Two Atoka County commissioners drove to Oklahoma City on Wednesday to learn about a state bid for compressed natural gas vehicles, even though there is no place in their area to buy the alternative fuel.
Commissioners Phillip Culbreath and Marvin Dale were among more than 200 city, county and state officials who gathered Wednesday at the Oklahoma History Center for a forum sponsored by Gov. Mary Fallin and Energy Secretary Mike Ming's office.
The informational meeting focused on Oklahoma's CNG initiative, which was launched last year by Fallin and her Colorado counterpart, Democratic Gov. John Hickenlooper.
The two governors formed a bipartisan coalition of 22 states interested in buying more natural gas vehicles for their fleets. The group received bids in October for CNG vehicles from dealers in 28 states.
Representatives of several Oklahoma dealerships were on hand Wednesday to show off the natural gas vehicles they are offering.
Officials said the bids offered savings of up to $5,800 on natural gas vehicles, savings that also are available to Oklahoma cities and counties.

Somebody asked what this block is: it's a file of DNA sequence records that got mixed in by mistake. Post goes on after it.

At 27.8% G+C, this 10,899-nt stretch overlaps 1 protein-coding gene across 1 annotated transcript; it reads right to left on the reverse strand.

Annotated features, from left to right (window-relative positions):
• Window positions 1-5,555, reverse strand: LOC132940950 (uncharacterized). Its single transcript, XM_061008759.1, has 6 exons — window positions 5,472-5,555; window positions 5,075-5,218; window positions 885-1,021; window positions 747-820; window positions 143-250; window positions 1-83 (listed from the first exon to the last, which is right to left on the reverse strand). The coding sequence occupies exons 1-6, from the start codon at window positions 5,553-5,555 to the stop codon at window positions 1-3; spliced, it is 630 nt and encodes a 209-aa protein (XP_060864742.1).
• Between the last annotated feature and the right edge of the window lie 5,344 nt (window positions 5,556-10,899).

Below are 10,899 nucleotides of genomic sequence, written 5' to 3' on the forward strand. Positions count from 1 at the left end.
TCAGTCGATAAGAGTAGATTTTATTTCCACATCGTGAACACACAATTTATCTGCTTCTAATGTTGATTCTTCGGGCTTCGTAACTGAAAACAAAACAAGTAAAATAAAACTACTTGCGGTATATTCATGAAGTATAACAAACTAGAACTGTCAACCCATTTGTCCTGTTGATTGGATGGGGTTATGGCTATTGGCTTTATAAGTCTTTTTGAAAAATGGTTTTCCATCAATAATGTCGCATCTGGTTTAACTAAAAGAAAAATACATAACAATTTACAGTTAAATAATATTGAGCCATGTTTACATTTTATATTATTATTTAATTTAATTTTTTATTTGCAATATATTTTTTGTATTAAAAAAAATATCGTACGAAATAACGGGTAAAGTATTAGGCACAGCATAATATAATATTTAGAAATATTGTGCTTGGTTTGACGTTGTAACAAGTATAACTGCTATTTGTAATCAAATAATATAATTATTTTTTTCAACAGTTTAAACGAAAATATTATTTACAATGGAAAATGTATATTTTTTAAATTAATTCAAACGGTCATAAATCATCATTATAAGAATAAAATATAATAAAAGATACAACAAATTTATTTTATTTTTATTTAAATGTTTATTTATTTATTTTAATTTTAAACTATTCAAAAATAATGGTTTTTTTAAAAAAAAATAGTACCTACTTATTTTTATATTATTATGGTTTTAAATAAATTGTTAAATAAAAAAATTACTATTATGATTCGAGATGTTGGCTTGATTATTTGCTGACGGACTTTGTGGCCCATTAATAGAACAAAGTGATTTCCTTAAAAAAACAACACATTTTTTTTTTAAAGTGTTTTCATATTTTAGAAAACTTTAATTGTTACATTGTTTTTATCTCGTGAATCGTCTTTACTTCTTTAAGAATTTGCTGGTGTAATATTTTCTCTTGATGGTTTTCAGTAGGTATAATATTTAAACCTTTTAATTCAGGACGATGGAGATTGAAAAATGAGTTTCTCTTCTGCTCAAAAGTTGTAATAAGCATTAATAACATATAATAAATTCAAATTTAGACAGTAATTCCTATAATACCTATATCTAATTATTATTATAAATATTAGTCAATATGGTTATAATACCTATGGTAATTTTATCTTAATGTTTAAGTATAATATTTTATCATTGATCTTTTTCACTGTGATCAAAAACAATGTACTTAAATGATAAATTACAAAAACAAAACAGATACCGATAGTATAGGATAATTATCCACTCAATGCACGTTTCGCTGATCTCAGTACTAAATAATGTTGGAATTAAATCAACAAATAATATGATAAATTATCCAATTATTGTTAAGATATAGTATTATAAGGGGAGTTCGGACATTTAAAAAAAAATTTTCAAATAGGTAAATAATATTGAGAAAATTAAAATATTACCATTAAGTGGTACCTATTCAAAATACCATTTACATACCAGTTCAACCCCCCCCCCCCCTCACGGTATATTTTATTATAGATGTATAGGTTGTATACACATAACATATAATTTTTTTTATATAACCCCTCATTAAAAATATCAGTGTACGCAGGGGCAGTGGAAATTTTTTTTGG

Dale said the state bid would make it easier for Atoka County to purchase natural gas vehicles.
He said he already has a used bi-fuel pickup, which runs on gasoline or CNG, but he hasn't been able to fill it with natural gas because there are no fueling stations in his area.
Culbreath said there is some natural gas exploration in Atoka County so he is optimistic there soon will be a CNG fueling station there too.
Fallin said Oklahoma is expected to soon have more than 100 public CNG fueling stations. The state already is No. 1 in the nation in fueling stations per capita.
She said she wants more government entities to join the state in adding natural gas vehicles to their fleets because they can save money by switching to a cheaper fuel. Fallin said officials estimate CNG vehicles can save up to $20,000 in fuel costs during their life span.
Taylor Shinn, senior director of corporate development at Chesapeake Energy Corp., said CNG is a viable alternative to gasoline or diesel because the nation's booming supply of natural gas will limit price fluctuations.
He said the standard unit for pricing natural gas is a thousand cubic feet. That is enough to produce the equivalent of eight gallons of gasoline.
Shinn said that shields CNG from the same price spikes that are common for gasoline and diesel.
“That margin is there for the American public to use,” he said.